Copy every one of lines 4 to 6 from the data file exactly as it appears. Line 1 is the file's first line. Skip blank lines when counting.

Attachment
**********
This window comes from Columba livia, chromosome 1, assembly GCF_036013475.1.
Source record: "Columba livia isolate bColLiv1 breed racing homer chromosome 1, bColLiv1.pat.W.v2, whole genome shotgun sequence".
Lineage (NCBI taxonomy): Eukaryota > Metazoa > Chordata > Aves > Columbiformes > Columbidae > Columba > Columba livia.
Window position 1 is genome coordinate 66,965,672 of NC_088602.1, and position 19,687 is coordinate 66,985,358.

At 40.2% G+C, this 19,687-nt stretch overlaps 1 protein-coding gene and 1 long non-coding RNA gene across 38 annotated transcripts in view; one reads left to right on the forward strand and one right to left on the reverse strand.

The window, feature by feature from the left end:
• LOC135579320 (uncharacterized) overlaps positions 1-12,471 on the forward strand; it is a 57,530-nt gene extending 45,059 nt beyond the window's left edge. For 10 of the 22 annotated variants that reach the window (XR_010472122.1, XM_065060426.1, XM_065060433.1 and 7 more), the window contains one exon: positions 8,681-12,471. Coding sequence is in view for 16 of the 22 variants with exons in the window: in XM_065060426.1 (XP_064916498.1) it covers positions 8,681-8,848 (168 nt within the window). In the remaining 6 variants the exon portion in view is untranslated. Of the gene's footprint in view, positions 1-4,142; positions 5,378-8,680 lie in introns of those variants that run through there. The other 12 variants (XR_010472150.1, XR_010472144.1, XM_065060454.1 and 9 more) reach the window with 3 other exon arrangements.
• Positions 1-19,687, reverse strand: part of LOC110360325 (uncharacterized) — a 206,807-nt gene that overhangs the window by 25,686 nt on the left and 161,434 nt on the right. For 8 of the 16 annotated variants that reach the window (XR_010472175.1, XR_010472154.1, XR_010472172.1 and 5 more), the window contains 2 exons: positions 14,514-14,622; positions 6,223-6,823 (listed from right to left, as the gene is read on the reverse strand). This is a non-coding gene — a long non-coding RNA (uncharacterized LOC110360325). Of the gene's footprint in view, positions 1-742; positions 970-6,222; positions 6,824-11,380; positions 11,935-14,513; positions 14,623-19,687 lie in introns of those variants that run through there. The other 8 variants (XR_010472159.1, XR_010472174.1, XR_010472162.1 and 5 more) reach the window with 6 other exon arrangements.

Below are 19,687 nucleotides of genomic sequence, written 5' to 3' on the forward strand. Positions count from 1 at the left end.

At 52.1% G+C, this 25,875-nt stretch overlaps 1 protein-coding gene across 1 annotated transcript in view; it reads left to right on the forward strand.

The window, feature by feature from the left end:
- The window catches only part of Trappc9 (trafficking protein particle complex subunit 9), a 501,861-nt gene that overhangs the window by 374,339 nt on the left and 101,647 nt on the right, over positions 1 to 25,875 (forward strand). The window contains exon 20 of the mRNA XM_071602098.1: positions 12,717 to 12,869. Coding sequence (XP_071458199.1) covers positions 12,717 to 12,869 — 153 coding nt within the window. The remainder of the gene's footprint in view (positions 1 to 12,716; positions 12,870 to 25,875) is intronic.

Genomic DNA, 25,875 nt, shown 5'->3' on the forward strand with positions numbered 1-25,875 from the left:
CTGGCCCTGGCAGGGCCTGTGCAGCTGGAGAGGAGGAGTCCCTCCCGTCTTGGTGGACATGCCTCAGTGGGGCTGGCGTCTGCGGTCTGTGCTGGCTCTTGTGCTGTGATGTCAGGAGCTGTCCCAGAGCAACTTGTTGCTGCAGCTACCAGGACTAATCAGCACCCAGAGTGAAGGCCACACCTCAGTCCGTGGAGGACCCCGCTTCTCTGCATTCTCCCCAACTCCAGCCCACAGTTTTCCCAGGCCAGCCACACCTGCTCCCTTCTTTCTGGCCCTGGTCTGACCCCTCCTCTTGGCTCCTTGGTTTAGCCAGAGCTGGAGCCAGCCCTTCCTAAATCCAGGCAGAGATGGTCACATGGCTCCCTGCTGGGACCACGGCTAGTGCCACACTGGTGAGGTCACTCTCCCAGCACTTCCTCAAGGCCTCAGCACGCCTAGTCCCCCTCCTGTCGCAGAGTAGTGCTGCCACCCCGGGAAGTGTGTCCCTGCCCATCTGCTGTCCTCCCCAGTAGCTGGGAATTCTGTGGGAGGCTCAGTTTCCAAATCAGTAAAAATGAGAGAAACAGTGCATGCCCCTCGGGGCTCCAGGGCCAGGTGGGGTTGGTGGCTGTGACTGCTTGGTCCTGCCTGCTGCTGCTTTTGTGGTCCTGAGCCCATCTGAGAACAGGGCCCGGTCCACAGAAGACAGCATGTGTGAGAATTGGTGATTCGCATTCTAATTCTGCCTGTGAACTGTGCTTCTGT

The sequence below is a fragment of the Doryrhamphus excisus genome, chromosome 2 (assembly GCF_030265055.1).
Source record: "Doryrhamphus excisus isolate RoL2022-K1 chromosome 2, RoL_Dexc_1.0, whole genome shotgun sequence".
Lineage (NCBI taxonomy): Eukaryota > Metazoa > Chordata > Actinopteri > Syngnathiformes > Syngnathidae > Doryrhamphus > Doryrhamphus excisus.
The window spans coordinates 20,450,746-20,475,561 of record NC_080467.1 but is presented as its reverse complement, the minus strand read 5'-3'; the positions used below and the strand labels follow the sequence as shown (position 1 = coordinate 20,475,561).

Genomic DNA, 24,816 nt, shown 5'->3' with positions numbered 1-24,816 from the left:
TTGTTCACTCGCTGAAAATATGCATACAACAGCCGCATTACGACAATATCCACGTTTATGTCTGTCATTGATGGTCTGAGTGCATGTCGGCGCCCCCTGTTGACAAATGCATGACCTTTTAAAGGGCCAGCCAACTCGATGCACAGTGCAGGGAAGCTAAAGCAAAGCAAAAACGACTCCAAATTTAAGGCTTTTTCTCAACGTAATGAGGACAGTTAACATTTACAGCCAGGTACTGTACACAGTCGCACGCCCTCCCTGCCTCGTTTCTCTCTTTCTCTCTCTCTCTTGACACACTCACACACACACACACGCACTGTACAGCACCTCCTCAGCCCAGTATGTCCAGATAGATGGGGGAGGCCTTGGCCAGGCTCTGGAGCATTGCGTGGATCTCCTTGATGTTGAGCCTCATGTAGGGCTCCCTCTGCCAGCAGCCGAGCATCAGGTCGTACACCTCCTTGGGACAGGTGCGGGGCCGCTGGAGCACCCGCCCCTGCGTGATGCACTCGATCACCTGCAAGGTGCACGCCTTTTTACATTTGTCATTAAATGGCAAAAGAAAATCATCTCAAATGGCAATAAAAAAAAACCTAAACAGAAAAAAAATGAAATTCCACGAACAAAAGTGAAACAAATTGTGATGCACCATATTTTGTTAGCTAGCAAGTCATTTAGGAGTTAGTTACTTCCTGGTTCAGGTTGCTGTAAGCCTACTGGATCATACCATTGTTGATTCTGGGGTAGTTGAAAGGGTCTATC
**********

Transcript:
Window position 1 is genome coordinate 66,965,672 of NC_088602.1, and position 19,687 is coordinate 66,985,358.

At 40.2% G+C, this 19,687-nt stretch overlaps 1 protein-coding gene and 1 long non-coding RNA gene across 38 annotated transcripts in view; one reads left to right on the forward strand and one right to left on the reverse strand.

The window, feature by feature from the left end: